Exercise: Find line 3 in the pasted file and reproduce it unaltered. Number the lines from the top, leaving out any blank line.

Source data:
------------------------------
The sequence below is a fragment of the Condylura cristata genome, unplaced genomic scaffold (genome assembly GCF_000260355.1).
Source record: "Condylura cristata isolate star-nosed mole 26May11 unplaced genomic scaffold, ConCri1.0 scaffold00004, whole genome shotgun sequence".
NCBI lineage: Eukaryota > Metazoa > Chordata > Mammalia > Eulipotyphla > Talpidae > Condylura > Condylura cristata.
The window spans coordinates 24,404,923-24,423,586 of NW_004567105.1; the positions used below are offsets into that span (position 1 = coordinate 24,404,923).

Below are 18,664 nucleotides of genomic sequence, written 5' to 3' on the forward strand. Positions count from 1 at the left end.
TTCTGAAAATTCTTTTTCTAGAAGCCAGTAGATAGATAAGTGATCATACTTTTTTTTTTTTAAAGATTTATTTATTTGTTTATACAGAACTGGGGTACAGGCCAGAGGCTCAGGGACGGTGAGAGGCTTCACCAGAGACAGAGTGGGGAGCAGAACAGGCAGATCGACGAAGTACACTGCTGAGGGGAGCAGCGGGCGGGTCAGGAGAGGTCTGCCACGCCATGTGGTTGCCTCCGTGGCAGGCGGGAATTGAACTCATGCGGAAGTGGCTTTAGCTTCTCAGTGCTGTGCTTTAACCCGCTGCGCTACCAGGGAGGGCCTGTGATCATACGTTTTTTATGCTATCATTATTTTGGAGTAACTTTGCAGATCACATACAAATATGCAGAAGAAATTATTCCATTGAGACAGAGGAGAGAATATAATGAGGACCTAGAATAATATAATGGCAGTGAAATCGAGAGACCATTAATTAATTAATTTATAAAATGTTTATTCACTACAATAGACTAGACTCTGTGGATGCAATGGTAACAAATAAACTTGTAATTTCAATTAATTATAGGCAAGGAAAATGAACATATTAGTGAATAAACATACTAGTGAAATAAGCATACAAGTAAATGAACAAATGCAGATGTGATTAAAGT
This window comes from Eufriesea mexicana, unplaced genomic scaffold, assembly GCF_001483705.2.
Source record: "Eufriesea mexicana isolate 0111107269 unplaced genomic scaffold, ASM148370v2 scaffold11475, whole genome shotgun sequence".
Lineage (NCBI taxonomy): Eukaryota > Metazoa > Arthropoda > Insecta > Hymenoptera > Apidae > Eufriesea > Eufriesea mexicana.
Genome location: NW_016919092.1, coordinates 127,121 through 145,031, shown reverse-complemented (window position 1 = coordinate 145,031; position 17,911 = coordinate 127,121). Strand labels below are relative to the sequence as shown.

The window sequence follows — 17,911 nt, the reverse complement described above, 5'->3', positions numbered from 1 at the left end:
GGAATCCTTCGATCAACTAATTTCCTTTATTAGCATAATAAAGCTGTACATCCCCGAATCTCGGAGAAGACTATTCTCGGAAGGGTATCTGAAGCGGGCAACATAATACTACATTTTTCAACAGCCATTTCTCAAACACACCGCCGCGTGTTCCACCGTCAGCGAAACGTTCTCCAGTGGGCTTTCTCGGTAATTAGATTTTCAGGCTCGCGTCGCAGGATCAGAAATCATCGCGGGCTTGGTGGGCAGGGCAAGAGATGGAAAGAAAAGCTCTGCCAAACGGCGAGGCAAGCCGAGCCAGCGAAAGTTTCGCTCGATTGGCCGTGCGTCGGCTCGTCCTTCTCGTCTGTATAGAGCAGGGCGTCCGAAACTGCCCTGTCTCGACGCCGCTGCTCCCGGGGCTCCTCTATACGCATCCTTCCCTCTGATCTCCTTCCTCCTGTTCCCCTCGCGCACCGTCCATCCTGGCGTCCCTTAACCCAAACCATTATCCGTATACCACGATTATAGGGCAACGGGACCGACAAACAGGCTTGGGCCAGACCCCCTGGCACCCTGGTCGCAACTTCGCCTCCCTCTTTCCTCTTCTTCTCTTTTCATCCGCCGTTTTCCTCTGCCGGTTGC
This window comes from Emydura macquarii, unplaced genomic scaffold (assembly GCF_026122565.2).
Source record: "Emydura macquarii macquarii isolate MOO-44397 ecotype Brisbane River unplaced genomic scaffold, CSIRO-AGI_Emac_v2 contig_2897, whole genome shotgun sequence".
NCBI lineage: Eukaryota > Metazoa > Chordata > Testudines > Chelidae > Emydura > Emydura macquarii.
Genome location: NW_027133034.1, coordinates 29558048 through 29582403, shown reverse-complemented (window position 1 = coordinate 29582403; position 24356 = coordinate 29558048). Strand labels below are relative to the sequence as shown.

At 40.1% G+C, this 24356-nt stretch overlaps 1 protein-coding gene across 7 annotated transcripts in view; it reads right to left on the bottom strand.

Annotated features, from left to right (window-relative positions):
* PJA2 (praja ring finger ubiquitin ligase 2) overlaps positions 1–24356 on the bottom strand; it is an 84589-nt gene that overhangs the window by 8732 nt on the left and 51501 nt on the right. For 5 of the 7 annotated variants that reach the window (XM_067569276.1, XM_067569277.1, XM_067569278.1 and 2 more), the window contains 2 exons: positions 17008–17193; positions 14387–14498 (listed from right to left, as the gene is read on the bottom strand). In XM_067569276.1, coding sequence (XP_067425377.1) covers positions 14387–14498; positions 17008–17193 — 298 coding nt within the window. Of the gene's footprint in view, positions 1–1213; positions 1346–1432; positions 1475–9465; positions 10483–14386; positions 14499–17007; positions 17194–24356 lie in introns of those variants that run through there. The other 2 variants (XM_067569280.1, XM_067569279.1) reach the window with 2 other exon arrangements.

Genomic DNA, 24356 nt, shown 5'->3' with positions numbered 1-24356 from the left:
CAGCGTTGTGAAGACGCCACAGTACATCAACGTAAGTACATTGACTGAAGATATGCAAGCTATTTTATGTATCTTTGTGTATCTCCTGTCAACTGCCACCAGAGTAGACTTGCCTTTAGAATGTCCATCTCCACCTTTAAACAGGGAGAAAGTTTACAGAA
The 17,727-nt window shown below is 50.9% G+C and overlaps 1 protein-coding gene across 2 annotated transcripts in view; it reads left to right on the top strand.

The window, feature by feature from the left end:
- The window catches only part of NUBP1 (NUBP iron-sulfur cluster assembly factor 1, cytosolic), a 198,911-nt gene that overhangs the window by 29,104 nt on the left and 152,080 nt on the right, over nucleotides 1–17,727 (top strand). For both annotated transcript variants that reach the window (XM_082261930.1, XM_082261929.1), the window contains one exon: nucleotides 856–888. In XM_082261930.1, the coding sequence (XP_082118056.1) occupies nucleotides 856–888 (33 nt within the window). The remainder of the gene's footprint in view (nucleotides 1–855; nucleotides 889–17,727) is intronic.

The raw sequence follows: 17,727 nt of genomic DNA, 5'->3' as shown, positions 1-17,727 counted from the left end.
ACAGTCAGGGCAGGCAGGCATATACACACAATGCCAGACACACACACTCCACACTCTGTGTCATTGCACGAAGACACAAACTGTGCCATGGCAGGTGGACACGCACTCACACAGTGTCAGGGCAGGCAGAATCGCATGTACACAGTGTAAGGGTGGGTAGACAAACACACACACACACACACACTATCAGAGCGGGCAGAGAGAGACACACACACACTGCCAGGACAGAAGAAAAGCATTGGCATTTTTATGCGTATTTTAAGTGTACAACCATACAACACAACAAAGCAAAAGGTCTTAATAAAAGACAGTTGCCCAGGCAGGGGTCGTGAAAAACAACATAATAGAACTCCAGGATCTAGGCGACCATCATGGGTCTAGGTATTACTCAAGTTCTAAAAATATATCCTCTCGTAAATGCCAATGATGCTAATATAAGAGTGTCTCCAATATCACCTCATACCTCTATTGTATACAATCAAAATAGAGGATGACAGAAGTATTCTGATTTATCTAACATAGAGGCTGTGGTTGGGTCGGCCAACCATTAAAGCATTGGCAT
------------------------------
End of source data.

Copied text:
NCBI lineage: Eukaryota > Metazoa > Chordata > Mammalia > Eulipotyphla > Talpidae > Condylura > Condylura cristata.